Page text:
TIME TICKS ON BUT CLOCK STAYS STILL
FOR 16 years Andy Plant’s giant steel clock wowed shoppers as it split apart to reveal a bizarre world of skeletons, devils, cuckoos and angels.
Children would gawp openmouthed as their parents pointed at the 30ft tall structure as it collapsed and billowed smoke before them.
It was created for the Ebbw Vale garden festival but came to dominate Newport’s John Frost Square until 2008.
Then the £100,000 timepiece vanished.
“Before I made it, I looked at all the grand buildings in Newport because Newport has some very nice old buildings,” 62-year-old Andy said.
“I settled upon the triumphal arch, that is what it was based on.”
The dad-of-one decided his arch would be collapsible.
“I could not give you the exact thought process I went through,” he said.
“I had two ideas. One was a giant fish and inside were some dancing skeletons. That was like the people had been swallowed by the fish. And the other was the collapsible clock.
“They went for In the Nick of Time.
“It was a nice commission to do,” he said.
“I needed to take the council through it to get the full idea across.”
There were only 12 weeks to build the clock. Then it had to be displayed.
“If there is enough time I’ll build the whole project, but this time I employed a local engineering firm to do the workings,” Andy said.
“So all we were doing was building the mechanical figures inside. Everything was ready to go in terms of design by Christmas time.
“There were three months to construct it in, so it was a speedy project.”
There were about 10 people working on it.
“I had a two-storey old mill in Hebden Bridge which I was making it in,” Andy, from Sheffield, said.
“I had to take the floor out upstairs and have it coming through.”
The first 12 feet of the clock was constructed elsewhere.
Andy was dealing with the top 18 feet, which housed the moving parts.
“It was a bit of a moment when we did the first collapse because we were not quite sure it would fit, but it all fit fine,” Andy said.
“It went great, like clockwork. Then we installed it at Ebbw Vale before we reinstalled it at Newport.
“That was quite exciting because we had to get it into John Frost Square, but there was only one narrow street in.
“We had it on an articulated 40ft lorry and could not turn it out of the narrow street.”
A crane had to be brought in to lift the trailer and clock into the square. Then it was reattached to the truck inside the square and towed into place.
“It had a great response, it was generally very well received,” Andy said.
“But you can never please everyone; it was not everyone’s cup of tea.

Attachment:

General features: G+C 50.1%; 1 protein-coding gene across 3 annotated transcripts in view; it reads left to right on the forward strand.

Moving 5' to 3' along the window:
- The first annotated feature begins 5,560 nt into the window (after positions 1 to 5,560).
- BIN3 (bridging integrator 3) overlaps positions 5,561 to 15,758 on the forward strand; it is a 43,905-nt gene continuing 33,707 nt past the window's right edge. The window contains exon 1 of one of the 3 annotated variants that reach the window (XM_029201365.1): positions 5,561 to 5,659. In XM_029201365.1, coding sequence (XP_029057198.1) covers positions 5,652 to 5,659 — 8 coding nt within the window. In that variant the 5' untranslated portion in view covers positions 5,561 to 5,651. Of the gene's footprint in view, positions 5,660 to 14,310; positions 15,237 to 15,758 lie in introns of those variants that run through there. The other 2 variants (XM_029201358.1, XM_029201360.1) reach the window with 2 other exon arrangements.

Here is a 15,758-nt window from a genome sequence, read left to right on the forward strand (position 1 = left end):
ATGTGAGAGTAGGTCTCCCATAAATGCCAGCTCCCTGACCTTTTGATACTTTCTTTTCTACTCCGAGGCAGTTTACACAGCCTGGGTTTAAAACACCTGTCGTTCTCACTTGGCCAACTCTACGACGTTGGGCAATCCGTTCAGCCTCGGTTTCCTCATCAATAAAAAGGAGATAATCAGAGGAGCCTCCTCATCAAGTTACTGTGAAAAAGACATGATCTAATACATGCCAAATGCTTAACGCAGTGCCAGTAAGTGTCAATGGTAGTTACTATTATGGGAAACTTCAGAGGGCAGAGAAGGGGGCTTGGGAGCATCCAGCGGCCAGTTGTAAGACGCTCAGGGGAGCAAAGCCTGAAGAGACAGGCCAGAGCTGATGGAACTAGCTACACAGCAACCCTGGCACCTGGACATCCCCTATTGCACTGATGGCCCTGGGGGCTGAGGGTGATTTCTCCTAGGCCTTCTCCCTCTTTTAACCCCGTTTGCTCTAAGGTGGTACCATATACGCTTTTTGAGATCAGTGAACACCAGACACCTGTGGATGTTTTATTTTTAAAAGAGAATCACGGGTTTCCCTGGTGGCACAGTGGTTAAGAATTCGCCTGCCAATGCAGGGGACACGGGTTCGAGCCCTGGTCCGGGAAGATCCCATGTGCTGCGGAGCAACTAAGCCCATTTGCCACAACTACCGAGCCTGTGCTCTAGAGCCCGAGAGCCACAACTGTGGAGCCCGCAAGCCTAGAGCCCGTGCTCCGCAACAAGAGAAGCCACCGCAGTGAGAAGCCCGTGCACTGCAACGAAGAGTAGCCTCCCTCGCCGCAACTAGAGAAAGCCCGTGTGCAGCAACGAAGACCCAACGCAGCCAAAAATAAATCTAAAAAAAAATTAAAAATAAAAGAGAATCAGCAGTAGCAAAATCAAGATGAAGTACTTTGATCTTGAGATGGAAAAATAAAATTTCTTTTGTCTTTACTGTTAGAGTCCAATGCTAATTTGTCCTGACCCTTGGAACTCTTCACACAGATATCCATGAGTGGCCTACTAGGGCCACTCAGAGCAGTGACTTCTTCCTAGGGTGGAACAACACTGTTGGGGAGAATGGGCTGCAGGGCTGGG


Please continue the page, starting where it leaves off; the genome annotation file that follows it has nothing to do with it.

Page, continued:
“Lots of people would gather on the hour so it became quite well known.”
“Newport’s was probably the most ambitious one I’ve done,” he said.
“What with the weight of moving metal. There were several tonnes moving on the hour.”
The artist was “very pleased” with it.
“It was the idea of this pompous edifice and then it collapses and it turns out there are little figures inside controlling it all. “That all is not what it appears.” In 2008 In the Nick of Time was removed for the redevelopment of John Frost Square. The plan was to put it in stor
age before reassembling has built clocks across it as it was. It was not to be.
“After that they thought: ‘We cannot really afford to have it refurbished because of what it cost’,” Andy said.
“So they decided to put it on a roundabout.”
And it has remained on a roundabout in Llanwern since 2015.
It no longer opens. No smoke pours out. No angels, devils or cuckoos can be seen.
“It’s quite nice that they didn’t just decide to scrap it completely,” Andy said.
“But the whole point was that it moved.
“To have it as it is, it is not as it is meant to be. “It’s not meant to be just static.” He understood councils are “strapped for cash”.
“That is the reality of the world,” he said.
“It had a good innings, it was there for 15 years.”
He didn’t know how much would cost to bring it back to life.
“I am resigned to it being as it is,” he said.
“Because that is the reality of the situation.
“It had its day and it was good while it lasted.
“It’ll be a thing people talk about in the future: ‘Do you remember that clock that collapsed?’”
Newport council said the clock became prone to breakdowns.
“Repairs became increasingly challenging and costly due to its unique construction,” a spokeswoman said.
“Eventually, the clock remained in situ as a static sculpture and working timepiece.
“In preparation for the planned new city centre shopping centre, the clock was removed from John Frost Square and placed into storage.
“In 2015, it was installed as a timepiece and static sculpture on the roundabout gateway to the Glan Llyn development in partnership with St Modwen.” it
The clock which was once the centrepiece of John Frost Square in Newport city centre is now ticking away on a roundabout on the Queensway near Llanwern, Newport